Consistent with our previous study and other published reports (11, 12, 13, 23), we observed an inverse relationship between plasma HIV-1 RNA levels and proliferation, with diminished HIV-1-specific CD4+ T cell proliferation in untreated progressors and strong proliferation limited to subjects with low viral loads. Because the ratios of Gag-specific, IFN-γ+ cell frequencies to Gag-specific, IL-2+ cell frequencies were inverted in these different subject groups, we hypothesized a relationship between proliferative capacity and cytokine profile. Furthermore, we hypothesized that low viral loads might allow for strong HIV-1-specific CD4+ T cell proliferation because elevated viremia drives HIV-1-specific CD4+ T cells toward a maturation state in which their cytokine profile and other functional characteristics are inconsistent with strong proliferation.

A number of recent studies have described both CD4+ and CD8+ T cell function in relation to maturation or differentiation phenotype (16, 24). The phenotypes of these T cell populations have been differentiated by analyzing the expression of a number of surface molecules, such as CCR7, CD45RA, CD28, and CD27 (16, 25, 26). Sallusto et al. (16) revealed two functionally distinct populations of human memory CD4+ T cells based on expression of CCR7 and CD45RA. These two CD45RA memory CD4+ T cell populations responded differently to polyclonal stimulation, with CD4+ TCm (CCR7+) producing more IL-2 than CD4+ TEm (CCR7), which were superior at producing IFN-γ and IL-4/IL-5. It has also been shown that CD8+ TCm have an increased proliferative potential when compared with TEm, presumable due to increased production of IL-2 (18). Although proliferation of CD4+ T cell memory subsets is clearly dependent on the type of stimulus and cytokine environment (24), it stands to reason that the ability to produce IL-2 might also enhance the proliferative capacity of virus-specific CD4+ TCm in vivo. This maturation model holds that differentiation primarily occurs linearly as follows: naive (CD45RA+CCR7+) to TCm to TEm to TEmTD (CD45RA+CCR7) (15, 16, 27), although this directionality has been challenged (18).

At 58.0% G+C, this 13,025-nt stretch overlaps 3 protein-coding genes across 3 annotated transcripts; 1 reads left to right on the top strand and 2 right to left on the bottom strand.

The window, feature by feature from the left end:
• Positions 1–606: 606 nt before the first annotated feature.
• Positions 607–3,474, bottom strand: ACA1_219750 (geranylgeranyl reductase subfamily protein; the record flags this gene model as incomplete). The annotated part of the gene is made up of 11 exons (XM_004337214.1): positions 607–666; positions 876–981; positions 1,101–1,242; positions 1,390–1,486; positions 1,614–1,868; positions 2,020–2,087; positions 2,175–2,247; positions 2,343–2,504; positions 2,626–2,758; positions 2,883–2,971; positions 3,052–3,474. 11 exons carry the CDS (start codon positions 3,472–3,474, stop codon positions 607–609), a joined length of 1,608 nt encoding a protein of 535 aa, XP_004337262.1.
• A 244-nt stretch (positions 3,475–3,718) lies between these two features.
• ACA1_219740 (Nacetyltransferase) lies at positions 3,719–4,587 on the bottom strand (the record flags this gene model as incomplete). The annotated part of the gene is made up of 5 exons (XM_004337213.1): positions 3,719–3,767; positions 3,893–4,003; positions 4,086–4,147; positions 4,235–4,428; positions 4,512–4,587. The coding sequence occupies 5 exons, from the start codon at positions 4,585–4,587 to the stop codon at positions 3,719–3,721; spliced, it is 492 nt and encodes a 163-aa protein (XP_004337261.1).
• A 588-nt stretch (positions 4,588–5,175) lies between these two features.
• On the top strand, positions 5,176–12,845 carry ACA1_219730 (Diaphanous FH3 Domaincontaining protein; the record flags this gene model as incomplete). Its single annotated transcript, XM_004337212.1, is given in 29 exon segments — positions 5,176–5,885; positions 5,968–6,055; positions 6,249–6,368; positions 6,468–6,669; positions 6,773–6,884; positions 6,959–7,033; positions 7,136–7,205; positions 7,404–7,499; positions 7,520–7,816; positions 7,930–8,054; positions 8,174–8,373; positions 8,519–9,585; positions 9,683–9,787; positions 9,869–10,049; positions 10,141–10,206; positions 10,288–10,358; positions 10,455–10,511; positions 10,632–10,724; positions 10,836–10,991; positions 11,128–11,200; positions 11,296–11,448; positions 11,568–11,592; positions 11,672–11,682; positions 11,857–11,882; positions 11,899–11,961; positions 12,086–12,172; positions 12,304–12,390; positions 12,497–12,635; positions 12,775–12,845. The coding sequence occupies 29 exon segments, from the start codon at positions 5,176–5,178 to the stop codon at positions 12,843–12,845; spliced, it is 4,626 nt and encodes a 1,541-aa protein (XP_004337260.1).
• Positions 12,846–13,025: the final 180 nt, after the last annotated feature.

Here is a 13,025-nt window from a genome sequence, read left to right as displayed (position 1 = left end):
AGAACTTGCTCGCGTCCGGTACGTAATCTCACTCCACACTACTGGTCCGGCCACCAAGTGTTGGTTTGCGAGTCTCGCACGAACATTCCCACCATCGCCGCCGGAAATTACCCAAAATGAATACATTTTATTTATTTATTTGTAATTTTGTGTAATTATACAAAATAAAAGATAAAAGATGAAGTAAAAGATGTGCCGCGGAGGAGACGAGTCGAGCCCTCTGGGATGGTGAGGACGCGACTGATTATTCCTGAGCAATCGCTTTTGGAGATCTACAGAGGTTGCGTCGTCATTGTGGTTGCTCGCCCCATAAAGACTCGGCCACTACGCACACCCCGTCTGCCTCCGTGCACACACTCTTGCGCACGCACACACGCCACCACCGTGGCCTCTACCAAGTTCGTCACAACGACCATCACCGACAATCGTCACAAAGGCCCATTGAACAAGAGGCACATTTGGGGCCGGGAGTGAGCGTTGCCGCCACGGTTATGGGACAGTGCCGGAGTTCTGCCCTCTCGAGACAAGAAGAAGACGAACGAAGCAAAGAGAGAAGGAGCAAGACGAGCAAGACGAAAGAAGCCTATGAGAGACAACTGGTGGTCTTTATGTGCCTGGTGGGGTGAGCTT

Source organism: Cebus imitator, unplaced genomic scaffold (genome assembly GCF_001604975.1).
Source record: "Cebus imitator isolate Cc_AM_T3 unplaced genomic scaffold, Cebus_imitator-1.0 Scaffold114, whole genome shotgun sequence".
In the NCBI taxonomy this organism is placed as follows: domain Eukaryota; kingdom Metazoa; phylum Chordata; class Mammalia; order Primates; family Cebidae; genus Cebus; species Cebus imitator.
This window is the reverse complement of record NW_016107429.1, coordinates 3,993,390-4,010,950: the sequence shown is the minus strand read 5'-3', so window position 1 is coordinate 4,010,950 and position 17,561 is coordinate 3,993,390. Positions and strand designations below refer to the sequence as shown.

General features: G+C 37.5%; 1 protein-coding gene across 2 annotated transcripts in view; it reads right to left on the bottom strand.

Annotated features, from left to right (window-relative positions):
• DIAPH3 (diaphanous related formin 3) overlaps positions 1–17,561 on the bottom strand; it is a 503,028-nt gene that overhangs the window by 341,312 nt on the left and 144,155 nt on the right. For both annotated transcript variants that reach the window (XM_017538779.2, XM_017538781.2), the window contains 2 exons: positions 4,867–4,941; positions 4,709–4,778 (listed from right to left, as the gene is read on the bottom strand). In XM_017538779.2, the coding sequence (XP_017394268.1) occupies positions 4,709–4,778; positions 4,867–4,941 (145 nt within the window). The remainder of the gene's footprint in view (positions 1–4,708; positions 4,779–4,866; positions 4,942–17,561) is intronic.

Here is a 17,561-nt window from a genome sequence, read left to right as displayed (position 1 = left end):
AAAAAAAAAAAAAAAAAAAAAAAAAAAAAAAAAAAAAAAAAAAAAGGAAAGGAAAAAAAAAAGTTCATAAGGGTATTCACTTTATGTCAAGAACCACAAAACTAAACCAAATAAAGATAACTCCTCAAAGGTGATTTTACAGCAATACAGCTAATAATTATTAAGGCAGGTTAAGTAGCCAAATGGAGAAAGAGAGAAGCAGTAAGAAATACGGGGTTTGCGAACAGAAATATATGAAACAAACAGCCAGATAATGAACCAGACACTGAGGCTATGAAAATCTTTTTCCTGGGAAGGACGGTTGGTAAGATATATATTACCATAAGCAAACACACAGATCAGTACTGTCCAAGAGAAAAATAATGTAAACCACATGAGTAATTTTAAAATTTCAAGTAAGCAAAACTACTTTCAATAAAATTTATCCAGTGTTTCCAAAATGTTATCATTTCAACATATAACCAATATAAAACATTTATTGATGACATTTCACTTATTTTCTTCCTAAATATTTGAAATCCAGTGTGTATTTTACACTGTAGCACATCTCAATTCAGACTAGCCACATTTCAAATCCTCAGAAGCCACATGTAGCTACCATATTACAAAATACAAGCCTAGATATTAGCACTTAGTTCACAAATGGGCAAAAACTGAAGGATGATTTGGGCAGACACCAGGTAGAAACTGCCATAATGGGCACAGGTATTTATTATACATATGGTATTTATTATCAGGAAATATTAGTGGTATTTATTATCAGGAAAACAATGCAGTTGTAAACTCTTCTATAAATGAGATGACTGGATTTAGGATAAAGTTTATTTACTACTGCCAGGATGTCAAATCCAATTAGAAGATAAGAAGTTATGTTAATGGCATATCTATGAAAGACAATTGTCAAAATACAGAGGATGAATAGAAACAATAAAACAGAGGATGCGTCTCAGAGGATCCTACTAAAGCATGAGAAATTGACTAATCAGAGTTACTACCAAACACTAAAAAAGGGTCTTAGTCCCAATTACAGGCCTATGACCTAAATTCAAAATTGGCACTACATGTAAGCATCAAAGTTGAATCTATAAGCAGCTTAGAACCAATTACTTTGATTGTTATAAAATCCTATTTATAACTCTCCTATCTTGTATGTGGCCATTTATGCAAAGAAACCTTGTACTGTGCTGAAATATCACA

Based on this paradigm and our previous findings, we hypothesized that subjects with high viral loads would have increased frequencies of poorly proliferating CD4+ TEm cells, whereas subjects with low viral loads would have increased frequencies of proliferation competent TCm cells. When the maturation states of the total CD4+ T cell populations in the HIV-1-infected groups and seronegative controls were evaluated, no statistically significant differences in the surface expression of CCR7 and CD45RA were observed. However, a trend toward increased TEm and decreased TCm percentages among untreated subjects with active viral replication compared with the other HIV-1-infected groups and controls was noted. Significant differences in maturation phenotype of HIV-1-specific CD4+ T cells might not be detected in the total CD4+ T cell population, because HIV-1-specific CD4+ T cells constitute only a small fraction of the total CD4+ T cell compartment.

To address the hypothesis that viral load influenced HIV-1-specific CD4+ T cell maturation and that differences in CD4+ T cell memory populations accounted for the variation seen in T cell function among subject cohorts, we investigated the maturation phenotype of HIV-1 Gag-specific CD4+ T cells according to their production of IFN-γ and IL-2. Consistent with the findings of Sallusto et al. (16), we noted that the Cm phenotype was more frequent among IL-2- than IFN-γ-producing CD4+ T cells, whereas the Em phenotype was more frequent among IFN-γ- than IL-2-producing cells. More interestingly, when maturation phenotypes of HIV-1-specific IFN-γ-producing CD4+ T cells were compared between subject cohorts, significantly lower Cm and higher Em phenotype expression was observed in TN, viremic subjects than in either treated subjects or those with slow disease progression and lower viral loads. Further analyses revealed significant correlations between maturation phenotype and levels of plasma HIV-1 viremia, with virus load inversely related to Cm phenotype and directly related to Em phenotype. One limitation of this analysis was the necessary restriction of evaluating maturation phenotype only in those subjects with significant frequencies of either IL-2- or IFN-γ-producing cells, thus decreasing sample size. Yet, despite these sample size limitations, the associations of maturation phenotype with HIV-1 viral load were quite strong, suggesting that the degree of HIV-1 replication significantly determined the maturation or differentiation state of HIV-1-specific CD4+ T cells.